Lying in the western reaches of Poland, the city of Szczecin has yet to emerge on the radar of most visitors to this fantastic country. The idea that Poland is actually an awesome place to explore in Europe is slowly dawning on people, but places like Szczecin are too far down the list at this stage. More's the pity as this small city mixes history and culture in a pleasantly calm atmosphere.
You may be wondering, so what is there to see in this city that I can't pronounce? Well firstly, you may find it easier simply calling it by its German (and former) name, Stettin. Secondly, Szczecin is home to enough sights to keep you happily occupied for a day or two. Basically, you should find Szczecin a worthy inclusion on a big Poland trip, or as a smaller weekend city break.
Castle of the Pomeranian Dukes
The biggest attraction for visitors to Szczecin has to be the impressive Castle of the Pomeranian Dukes. Its delicate Renaissance architecture dates back to the 16th century, although the local rulers had previous residences here since the 13th century. After appreciating its wonderful exterior, you can make your way into its inner courtyard and admire its ornate astronomical clock.
Today the castle hosts a number of things including the Castle Museum and a restaurant. Unfortunately, renovations at the time of my visit meant that access to some parts of the castle complex was not possible. More so, roadworks and other renovations prevented me from exploring the immediate area surrounding the castle as well. While my timing may have been poor, I believe these works have since finished and that there are plenty of things to do in the castle's vicinity.
If you're after pure, vibrant beauty then look no further than the Szczecin Town Hall. Decorated in a truly unusual coat of green paint, this masterful building sits at the end of an avenue that blooms with flowers when in season. Not to be confused with the Old Town Hall, and while this building may only date from 1879, it's still quite the sight.
Behind the Town Hall, you'll find the sizeable Jasne Błonia park that actually links up with several even larger parks. While it may be a popular place for joggers and picnics, it's also the location of quite a memorable monument, the Monument to the Polish Endeavour. This statue of doves flying pays tribute to those that helped build the nation of Poland.
For those looking for city views, Cafe 22 is your best bet. Situated at the top of Szczecin's tallest tower, this classy cafe offers food with a view. While normally out of my price range, getting to look out over the city was worth an expensive lunch. The views will really help you appreciate the city's main landmarks, especially the jagged iceberg-like Philharmonic.
The city of Szczecin lies along the banks of the Oder River, which naturally has helped define the city for centuries. While part of the Kingdom of Prussia and German Empire, the city was a vital port and industrial centre. While much of the Oder riverbank is lined with untamed nature, there is one noteworthy spot by the river, the Chrobry Embankment. This large terrace and staircase overlooks the river and sits out the front of the dignified Maritime Academy and Maritime Museum. Overall, the embankment is a good spot to both appreciate the river and spy some more intriguing architecture.
Local Statues and Art
Throughout Szczecin you'll find a mix of curious statues, art installations, and street art about the place. These are a fantastic reason to simply wander about the city and see what you can find. There's the above awesome street art just by the train station; a playful windswept sailor statue on the large avenue leading to the Town Hall. You can find a bronze statue of Jan Czekanowski- an important local anthropologist- reclining on a trunk in Anders Park. There's even a bizarre art installation at one roundabout that reminds me of the delicious "chips on a stick" snack found at food festivals. I'm sure there are more that I failed to come across during my Szczecin visit.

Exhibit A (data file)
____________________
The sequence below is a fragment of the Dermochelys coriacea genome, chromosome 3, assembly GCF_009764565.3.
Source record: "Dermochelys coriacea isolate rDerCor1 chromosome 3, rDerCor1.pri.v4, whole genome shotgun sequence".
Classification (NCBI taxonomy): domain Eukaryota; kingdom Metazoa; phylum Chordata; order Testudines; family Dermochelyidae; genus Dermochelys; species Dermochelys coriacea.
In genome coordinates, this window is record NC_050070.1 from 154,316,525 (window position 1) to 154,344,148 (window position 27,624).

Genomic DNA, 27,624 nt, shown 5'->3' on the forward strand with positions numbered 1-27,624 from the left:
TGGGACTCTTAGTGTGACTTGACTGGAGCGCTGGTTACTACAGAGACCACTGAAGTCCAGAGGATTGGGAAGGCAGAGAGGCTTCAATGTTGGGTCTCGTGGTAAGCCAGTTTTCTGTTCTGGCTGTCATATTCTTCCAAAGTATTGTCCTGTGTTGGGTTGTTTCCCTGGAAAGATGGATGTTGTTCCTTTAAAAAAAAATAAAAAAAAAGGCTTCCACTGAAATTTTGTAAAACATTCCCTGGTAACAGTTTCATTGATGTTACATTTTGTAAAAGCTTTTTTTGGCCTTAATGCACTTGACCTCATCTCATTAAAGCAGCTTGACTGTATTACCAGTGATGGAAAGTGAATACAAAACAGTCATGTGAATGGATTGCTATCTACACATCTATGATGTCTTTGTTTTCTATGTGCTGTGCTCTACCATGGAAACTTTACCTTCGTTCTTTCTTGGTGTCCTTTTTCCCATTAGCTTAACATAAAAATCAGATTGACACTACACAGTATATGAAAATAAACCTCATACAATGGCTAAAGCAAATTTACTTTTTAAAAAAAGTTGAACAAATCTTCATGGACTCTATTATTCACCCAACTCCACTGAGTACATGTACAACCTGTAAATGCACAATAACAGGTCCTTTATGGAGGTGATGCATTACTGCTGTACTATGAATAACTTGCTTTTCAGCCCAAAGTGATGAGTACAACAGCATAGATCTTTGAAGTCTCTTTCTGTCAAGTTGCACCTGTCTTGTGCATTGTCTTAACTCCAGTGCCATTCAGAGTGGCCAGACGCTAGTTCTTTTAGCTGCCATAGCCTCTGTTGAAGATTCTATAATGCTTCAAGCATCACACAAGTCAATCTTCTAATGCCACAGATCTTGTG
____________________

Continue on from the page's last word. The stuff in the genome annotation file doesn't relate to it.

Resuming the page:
St. James Cathedral
It wouldn't be Europe or Poland, for that matter, without a great big cathedral to visit. At the centre of Szczecin lies the truly immense St. James Cathedral. Dating from the 12th century, the cathedral actually lies along the Way of the St. James, the popular pilgrimage route that spans Europe. You may be more familiar with its popular Spanish stretch, the Camino de Santiago.
Anyway, the cathedral sustained serious interior damage during WWII and is still undergoing repairs to this day. The cathedral sits in the middle of the city's Old Town and is surrounded by plenty of beautiful historic buildings and several small museums.
The Crooked Forest
I wouldn't forgive myself I talked about Szczecin without bringing up the Crooked Forest. This modern mystery lies to the south of the city, by the German border. Simply put, it's a small copse of trees concealed within a forest that happen to all be warped and bent. For more information on visiting the Crooked Forest, look here.
These sights are just a taste of what there is to see in Szczecin, without going too in-depth. Hopefully this will have shown you why the city of Szczecin is worth considering if you're planning a visit to Poland.
David is an avid traveller from Australia who has spent the last three years exploring as much of the world as he can. He has a passion for trying to find the lesser-seen, quieter pockets of the world. This has fostered a growing love of Eastern Europe and the Balkans, drawing him back repeatedly to these parts especially. Most of all, he loves sharing his travels and encouraging people to venture further with theirs. You can follow him here and on Facebook.